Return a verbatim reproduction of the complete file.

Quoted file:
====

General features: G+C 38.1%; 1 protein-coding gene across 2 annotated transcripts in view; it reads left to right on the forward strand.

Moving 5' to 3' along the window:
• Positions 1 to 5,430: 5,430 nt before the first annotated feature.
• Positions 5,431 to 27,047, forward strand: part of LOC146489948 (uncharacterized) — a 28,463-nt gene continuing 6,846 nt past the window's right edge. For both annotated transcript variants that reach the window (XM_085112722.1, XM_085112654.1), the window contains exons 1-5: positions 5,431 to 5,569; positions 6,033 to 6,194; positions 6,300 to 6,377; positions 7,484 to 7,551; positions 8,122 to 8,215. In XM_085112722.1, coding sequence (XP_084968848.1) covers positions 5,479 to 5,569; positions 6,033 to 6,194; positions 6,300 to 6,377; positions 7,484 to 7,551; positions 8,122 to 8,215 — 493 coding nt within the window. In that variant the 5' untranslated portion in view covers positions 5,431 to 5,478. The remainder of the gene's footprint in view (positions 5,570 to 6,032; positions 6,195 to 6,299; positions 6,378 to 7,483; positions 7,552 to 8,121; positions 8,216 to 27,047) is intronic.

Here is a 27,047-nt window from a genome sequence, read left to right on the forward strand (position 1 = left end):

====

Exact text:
General features: G+C 38.1%; 1 protein-coding gene across 2 annotated transcripts in view; it reads left to right on the forward strand.

Moving 5' to 3' along the window:
• Positions 1 to 5,430: 5,430 nt before the first annotated feature.
• Positions 5,431 to 27,047, forward strand: part of LOC146489948 (uncharacterized) — a 28,463-nt gene continuing 6,846 nt past the window's right edge. For both annotated transcript variants that reach the window (XM_085112722.1, XM_085112654.1), the window contains exons 1-5: positions 5,431 to 5,569; positions 6,033 to 6,194; positions 6,300 to 6,377; positions 7,484 to 7,551; positions 8,122 to 8,215. In XM_085112722.1, coding sequence (XP_084968848.1) covers positions 5,479 to 5,569; positions 6,033 to 6,194; positions 6,300 to 6,377; positions 7,484 to 7,551; positions 8,122 to 8,215 — 493 coding nt within the window. In that variant the 5' untranslated portion in view covers positions 5,431 to 5,478. The remainder of the gene's footprint in view (positions 5,570 to 6,032; positions 6,195 to 6,299; positions 6,378 to 7,483; positions 7,552 to 8,121; positions 8,216 to 27,047) is intronic.

Here is a 27,047-nt window from a genome sequence, read left to right on the forward strand (position 1 = left end):